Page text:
Undervalued by 30% and Yielding 4%, This Cheap Stock Is a Buy

We’ve modestly increased our fair value estimate for this industry giant.

Jon Mills 23 January, 2024 | 4:29AM
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The world’s largest gold miner just got larger: Newmont NGT acquired Australia-based Newcrest in the fourth quarter of last year. Though gold prices rose in 2023 and Morningstar expects the price of the yellow metal to average around $1,970 per ounce from 2024 to 2026, the stocks of gold miners have struggled. And despite its industry dominance, Newmont is the cheapest gold miner we cover. We think there’s opportunity here. The stock lands on our analysts’ list of their favorite 33 undervalued stocks for the quarter. It is also among Morningstar chief U.S. market strategist Dave Sekera’s five undervalued stocks to buy during the first quarter.

Newmont is the world’s largest gold miner, with a portfolio reflecting three major deals in recent years. In 2019, it acquired Goldcorp for a relatively mild premium in 2019 and managed to extract better performance at the mines where the acquired company had struggled. Also in 2019, it combined its crown jewel Nevada assets with Barrick Gold’s in a joint venture, which reduced costs, given the proximity of mines owned by the two. Then in 2023, Newmont acquired gold miner Newcrest. The company also has a pipeline of attractive development projects. Newmont produces material amounts of copper, silver, zinc, and lead as byproducts from its various gold mines. In aggregate, the company sits around the middle of the cost curve, but we expect some improvement.

Key Morningstar Metrics for Newmont

  • Fair Value Estimate: $72
  • Star Rating: 5 Stars
  • Economic Moat Rating: None
  • Uncertainty Rating: Medium

As a commodity producer, Newmont is a price taker and needs low-cost mines with long lives and a low installed capital base to support the longer-term excess returns needed to justify an economic moat. Given the flatness of the industry cost curve, only miners in the lowest quartile tend to enjoy a material operating cost advantage, and that would need to be paired with an efficient invested capital base and long reserve life to warrant a moat. We don’t think Newmont exhibits a low-cost advantage. A large invested capital base makes it unlikely that the company will generate economic returns in excess of its cost of capital, even if its operating costs materially fall. We estimate that Newmont will generate a midcycle return on invested capital in 2027 similar to its weighted average cost of capital of about 7%.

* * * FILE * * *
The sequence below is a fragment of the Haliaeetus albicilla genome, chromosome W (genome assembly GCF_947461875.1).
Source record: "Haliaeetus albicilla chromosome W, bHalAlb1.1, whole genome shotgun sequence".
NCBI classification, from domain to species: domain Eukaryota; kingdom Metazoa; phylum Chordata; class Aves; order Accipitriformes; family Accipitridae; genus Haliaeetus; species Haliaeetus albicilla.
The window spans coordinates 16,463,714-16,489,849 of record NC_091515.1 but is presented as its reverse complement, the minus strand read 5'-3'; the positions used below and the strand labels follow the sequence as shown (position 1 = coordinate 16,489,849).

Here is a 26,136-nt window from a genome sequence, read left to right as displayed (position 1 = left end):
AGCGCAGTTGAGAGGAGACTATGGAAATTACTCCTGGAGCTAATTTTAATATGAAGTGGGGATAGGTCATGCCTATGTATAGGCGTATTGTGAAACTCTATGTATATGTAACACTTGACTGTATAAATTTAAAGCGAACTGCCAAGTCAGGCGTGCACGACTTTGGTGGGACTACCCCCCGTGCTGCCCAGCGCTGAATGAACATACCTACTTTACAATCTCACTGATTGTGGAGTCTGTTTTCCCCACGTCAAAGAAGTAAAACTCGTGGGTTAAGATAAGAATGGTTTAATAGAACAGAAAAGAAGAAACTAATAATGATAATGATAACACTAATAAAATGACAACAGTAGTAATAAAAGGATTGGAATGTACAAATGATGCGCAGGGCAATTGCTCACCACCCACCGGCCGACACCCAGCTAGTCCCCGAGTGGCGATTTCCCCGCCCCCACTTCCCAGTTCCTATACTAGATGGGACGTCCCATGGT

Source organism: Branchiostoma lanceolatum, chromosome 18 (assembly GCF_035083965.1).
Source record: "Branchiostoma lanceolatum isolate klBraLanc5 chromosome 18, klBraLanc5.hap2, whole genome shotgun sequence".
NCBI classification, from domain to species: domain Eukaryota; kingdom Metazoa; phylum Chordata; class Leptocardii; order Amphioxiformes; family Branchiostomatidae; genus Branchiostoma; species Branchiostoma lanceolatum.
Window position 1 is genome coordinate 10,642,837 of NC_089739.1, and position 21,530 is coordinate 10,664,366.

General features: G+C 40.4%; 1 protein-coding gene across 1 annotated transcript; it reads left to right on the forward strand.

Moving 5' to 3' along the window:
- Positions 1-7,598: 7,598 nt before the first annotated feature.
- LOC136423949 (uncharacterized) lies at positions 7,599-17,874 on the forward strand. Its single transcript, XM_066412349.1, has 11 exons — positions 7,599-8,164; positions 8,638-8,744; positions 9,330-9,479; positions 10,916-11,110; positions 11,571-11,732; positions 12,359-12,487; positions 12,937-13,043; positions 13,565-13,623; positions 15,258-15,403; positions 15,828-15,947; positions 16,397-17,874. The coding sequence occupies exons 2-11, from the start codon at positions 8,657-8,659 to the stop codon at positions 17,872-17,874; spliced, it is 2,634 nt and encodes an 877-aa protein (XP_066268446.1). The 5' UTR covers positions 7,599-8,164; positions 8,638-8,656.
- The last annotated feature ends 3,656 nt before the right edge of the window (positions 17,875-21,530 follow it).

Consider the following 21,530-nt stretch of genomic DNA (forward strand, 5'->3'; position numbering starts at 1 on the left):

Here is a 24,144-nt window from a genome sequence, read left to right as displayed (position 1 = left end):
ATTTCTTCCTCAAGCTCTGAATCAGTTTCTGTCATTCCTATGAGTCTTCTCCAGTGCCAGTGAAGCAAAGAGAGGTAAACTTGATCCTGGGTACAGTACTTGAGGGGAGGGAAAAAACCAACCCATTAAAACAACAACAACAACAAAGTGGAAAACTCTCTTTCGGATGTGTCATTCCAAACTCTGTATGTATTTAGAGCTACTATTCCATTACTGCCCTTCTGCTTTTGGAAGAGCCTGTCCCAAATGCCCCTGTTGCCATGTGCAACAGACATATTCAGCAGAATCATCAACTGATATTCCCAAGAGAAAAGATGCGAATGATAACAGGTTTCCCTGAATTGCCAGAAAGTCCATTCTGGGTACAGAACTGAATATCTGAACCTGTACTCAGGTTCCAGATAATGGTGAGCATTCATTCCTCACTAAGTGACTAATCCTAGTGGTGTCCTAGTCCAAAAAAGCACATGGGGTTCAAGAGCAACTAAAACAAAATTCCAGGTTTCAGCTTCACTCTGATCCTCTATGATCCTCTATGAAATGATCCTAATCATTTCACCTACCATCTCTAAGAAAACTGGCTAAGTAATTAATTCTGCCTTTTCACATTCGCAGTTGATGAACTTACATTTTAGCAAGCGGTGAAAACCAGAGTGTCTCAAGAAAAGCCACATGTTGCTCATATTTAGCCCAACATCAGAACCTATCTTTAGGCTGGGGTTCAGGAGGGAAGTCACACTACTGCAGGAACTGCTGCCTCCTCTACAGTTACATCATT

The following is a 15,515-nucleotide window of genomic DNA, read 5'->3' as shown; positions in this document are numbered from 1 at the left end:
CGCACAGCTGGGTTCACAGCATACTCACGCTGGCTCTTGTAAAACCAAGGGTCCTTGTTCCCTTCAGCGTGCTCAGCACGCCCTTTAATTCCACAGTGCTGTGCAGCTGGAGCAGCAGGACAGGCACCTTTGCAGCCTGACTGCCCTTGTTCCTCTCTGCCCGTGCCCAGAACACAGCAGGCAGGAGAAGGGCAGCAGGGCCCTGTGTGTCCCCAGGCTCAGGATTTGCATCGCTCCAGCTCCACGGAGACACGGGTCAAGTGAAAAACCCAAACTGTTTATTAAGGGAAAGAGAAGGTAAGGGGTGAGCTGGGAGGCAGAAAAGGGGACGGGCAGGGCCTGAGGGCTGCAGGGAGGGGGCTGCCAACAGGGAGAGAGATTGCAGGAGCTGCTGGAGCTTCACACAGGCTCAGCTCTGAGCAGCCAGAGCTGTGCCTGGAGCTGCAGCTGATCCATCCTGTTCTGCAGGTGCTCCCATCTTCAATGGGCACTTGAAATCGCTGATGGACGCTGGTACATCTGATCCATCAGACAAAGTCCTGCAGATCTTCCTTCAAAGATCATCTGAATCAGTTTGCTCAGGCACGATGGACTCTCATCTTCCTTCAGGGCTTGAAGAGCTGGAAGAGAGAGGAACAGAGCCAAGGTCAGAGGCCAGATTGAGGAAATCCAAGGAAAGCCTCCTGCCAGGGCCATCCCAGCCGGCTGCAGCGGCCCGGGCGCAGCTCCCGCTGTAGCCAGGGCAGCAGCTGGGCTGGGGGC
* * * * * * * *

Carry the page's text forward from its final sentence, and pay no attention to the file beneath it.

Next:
Fair Value Estimate for Newmont Stock

Higher gold prices drove the recent increase in our fair value estimate. We now assume gold averages around US$1,970 per ounce from 2024 to 2026 based on the futures curve, up from roughly US$1,820. Our assumed midcycle gold price remains US$1,740 per ounce from 2027, reflecting our estimate of the marginal cost of production. Cash flow is discounted at a 7.1% weighted average cost of capital, based on a long-term capital structure of 10% debt and 90% equity. We assume a 7.5% long-term cost of equity, reflecting gold’s lack of systematic risk and correlation to GDP. We apply a 5.8% pretax cost of debt, reflecting what we expect Newmont’s long-term cost of debt will be in a normalized interest-rate environment. Our implied terminal multiple of 8 times enterprise value/EBITDA is close to the average we apply to other gold mining companies we cover.

Risk and Uncertainty

Newmont’s strong balance sheet partly offsets the uncertainty from cyclical gold prices, operating leverage, and high capital intensity. Newmont is highly leveraged to gold prices, which are a key determinant of future returns for shareholders. Another key driver is likely to be the company’s investments, given the capital-intensive nature of the industry and the challenges of investing with a backdrop of cyclical gold prices. Unlike most commodities that are consumed, virtually all the gold ever mined still exists. This makes gold subject to the whims of investor sentiment. Gold mining carries many environmental, social, and governance risks, including risks from labour strikes, disagreements with local governments and communities, and mine accidents.

 

Newmont Bulls Say

  • Newmont is the world’s largest gold miner, with production roughly double that of second-place Barrick Gold.
  • The Nevada joint venture with Barrick has allowed the companies to extract significant synergies from their assets through the creation of the largest gold-producing area in the world.
  • Gold companies tend not to follow general economic cycles. They can also provide a hedge to inflation risk.

Newmont Bears Say

  • Bigger is not always better in gold mining. Newmont’s operations span five continents, increasing complexity and difficulty managing the assets.
  • Newmont’s unit cash costs are around the industry average, meaning the company is more affected by falling gold prices than its lower-cost competitors.
  • Gold is subject to the whims of investors, who can move as a herd and affect the price.

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Securities Mentioned in Article

Security NamePriceChange (%)Morningstar Rating
Newmont Corp57.41 CAD1.31Rating

About Author

Jon Mills  

is an equity analyst for Morningstar Australasia Pty Ltd, a wholly owned subsidiary of Morningstar, Inc.

Before joining Morningstar in 2021, Mills worked for two years at a Sydney-based financial technology company. Prior to that, he was an analyst for nearly four years at an investment research and fund management company.

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